If you have a loved one suffering from Alzheimer’s, you understandably have concerns with how the progression of the disease will affect them goring forward and what types of treatment and care they will need. Additionally, if they have not yet created an estate plan, they might not have the powers of attorney required to successfully manage their care in the way they would wish.
Luckily, you have many options available to help ensure your loved one with Alzheimer’s is protected and provided for during their battle with the disease.
Estate Planning Options for Those with Alzheimer’s
As a long-term and progressive disease, Alzheimer’s will require a lot of money and resources to treat and manage throughout the remainder of your loved one’s life. Many people are financially unprepared for the ordeal, and they also have no legal documents in place to specify wishes and instructions for health care, life-sustaining treatment, or what will happen to their assets upon their passing.
After being diagnosed with Alzheimer’s, your loved one should consult with legal and financial professionals as soon as possible. Although your loved one can make important decisions now, they will lose that ability as the disease progresses, and they will have to be of sound mind and deemed competent to make decisions in order create important documents to protect them in the future.
Therefore, your loved one needs to meet with an estate attorney to draft the following. You should also make sure they are filed with the court, or appropriate party, and that they are readily accessible to you and other pertinent parties when needed:
- A will that details their wishes and instructions regarding their assets and beneficiaries as well as their end-of-life details
- A living will to specify their wishes and instructions regarding lifesaving or life-sustaining treatment
- A durable power of attorney for financial decisions
- A medical power of attorney for health care decisions
- An advance health care directive, such as a do not resuscitate order
Even if your loved one already has a will or other estate documents, those documents may need updating after the Alzheimer’s diagnosis. Your loved one will need to have an attorney review them and make changes as needed.
Financial Documents and Protections
Treating and managing Alzheimer’s is expensive, and the costs will only increase as the disease progresses. You will need to sit with your loved one and carefully review their finances to determine their ability to cover the costs they may incur. Your estate planning attorney can help you with this, and they may partner with financial advisers who can help you and your loved one create a plan to provide funds for their care and treatment.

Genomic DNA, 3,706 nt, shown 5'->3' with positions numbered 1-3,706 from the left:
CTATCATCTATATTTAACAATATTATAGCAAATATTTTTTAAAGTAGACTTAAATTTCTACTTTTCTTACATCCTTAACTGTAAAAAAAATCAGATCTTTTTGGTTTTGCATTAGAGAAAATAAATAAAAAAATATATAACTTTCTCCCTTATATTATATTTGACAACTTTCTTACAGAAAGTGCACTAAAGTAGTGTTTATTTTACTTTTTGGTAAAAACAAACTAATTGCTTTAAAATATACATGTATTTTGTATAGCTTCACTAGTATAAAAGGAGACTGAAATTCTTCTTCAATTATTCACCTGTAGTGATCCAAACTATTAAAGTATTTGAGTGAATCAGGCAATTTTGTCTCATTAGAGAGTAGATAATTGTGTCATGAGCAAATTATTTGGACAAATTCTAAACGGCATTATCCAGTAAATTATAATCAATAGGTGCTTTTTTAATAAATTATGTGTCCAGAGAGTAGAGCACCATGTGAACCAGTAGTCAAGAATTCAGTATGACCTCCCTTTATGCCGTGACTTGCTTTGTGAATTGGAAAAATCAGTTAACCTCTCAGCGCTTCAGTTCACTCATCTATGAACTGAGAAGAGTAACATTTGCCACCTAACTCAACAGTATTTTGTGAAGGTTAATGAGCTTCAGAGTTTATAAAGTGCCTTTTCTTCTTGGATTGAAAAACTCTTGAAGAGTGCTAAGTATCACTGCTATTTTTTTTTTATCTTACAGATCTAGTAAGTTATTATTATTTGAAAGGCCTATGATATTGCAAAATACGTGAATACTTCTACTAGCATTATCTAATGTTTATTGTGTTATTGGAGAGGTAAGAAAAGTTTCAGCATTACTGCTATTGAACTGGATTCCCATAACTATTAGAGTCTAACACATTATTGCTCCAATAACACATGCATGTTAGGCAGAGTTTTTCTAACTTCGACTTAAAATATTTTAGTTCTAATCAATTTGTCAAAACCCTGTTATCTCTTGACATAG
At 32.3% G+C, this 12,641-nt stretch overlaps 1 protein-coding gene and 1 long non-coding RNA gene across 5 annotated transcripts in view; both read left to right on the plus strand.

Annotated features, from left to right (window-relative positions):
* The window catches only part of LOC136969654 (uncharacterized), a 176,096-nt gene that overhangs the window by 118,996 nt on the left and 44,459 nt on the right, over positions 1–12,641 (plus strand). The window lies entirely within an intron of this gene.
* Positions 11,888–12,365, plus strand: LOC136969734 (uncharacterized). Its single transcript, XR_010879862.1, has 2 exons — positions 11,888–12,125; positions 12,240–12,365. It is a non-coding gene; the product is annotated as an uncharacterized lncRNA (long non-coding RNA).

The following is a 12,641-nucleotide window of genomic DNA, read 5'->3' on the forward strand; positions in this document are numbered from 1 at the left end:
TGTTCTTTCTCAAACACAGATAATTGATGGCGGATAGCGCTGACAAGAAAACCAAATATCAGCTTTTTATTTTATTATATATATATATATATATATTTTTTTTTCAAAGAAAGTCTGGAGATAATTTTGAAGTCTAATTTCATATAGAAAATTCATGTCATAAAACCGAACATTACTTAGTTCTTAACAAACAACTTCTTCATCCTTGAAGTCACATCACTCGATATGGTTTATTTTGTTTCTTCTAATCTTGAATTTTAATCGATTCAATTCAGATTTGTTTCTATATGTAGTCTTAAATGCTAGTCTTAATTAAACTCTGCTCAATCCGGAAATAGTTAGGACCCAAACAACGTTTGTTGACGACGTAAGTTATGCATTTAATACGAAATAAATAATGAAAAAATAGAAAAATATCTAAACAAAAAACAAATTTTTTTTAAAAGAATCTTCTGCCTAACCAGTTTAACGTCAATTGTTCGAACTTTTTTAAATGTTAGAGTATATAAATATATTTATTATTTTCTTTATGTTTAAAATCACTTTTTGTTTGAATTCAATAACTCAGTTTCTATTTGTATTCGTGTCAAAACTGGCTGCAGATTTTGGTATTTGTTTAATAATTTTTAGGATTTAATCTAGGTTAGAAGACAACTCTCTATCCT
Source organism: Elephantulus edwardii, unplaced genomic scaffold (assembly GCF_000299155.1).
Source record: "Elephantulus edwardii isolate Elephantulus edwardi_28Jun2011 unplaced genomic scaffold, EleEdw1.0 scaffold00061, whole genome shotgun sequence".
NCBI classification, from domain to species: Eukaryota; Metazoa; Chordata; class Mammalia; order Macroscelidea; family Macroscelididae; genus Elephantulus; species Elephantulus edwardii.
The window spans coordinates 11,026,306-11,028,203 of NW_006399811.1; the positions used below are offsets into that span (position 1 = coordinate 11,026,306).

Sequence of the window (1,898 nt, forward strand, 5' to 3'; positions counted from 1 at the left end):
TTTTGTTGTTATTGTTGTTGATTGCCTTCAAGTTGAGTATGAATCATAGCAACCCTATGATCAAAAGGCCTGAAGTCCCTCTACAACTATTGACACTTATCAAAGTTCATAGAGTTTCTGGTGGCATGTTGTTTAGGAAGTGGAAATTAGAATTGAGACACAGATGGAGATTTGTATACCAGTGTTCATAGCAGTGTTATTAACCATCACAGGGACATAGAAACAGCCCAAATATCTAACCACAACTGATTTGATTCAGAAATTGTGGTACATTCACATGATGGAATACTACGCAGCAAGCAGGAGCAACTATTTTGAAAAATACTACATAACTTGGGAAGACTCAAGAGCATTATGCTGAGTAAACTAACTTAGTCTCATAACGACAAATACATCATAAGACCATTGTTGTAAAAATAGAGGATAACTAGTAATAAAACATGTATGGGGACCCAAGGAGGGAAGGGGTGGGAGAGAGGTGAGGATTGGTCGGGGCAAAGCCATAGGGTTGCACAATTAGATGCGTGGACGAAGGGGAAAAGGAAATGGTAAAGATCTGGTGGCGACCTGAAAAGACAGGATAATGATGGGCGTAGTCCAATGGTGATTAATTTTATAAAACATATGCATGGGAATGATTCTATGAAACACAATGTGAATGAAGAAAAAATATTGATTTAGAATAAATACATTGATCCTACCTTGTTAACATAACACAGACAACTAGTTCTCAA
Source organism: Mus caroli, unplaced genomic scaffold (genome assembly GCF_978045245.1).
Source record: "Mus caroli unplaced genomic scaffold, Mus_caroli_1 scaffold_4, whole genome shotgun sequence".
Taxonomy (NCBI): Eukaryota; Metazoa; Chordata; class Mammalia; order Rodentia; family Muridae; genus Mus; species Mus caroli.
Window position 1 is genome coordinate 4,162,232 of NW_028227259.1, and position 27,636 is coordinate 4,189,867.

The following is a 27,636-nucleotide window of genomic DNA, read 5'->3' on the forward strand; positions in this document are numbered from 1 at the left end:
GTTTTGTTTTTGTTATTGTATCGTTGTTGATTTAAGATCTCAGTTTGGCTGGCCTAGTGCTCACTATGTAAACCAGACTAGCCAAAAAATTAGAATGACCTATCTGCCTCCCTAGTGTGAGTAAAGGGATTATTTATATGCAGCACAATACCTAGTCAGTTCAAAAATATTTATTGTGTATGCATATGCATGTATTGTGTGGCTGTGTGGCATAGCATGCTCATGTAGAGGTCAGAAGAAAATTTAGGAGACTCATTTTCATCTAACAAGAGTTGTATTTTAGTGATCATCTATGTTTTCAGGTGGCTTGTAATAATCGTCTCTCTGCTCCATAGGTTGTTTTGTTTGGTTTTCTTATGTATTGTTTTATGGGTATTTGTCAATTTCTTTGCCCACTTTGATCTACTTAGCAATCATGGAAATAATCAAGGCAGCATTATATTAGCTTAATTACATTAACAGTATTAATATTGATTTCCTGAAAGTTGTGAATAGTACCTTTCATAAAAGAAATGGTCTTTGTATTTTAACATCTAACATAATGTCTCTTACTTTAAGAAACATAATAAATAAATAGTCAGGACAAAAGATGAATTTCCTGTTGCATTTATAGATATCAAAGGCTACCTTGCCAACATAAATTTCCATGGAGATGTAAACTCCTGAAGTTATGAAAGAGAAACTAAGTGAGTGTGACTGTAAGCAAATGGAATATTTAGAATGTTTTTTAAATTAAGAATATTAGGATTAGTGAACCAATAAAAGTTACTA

Along with ensuring your loved one will have funds available to pay for care and treatment, you will also need to protect those funds when your loved one has progressed to the point that they can no longer make financial decisions on their own.
For that reason, you need to ensure you have the following documents in place:
- A durable power of attorney – This will grant an agent your loved one designates to make financial decisions on their behalf when they become incapacitated or incompetent.
- A living trust – More versatile than a will, a living trust can be used while your loved one is still alive, and it does not have to go through probate. It can cover a wide range of assets, and the funds can be used to pay bills and other costs associated with your loved one’s treatment and care.
Special Needs Trusts
These trusts, also sometimes called “Supplemental Needs Trusts,” are allowed through a federal statute. People who are disabled can receive benefit from the trust assets and income. These trusts are only useful in particular circumstances. To determine whether your loved one is eligible for a trust of this type and whether they would benefit from one, they’ll require the advice of an experienced estate planning attorney.
There might be other options available, and the experienced Dallas estate planning attorneys of Staubus and Randall will explain all of the options and help your loved one create a solid estate plan that will provide for and protect your loved one and their family going forward.
However, your loved one needs to create their estate documents while they still can make important decisions, so you should contact us as soon as possible at 214-691-3411 to request a confidential consultation.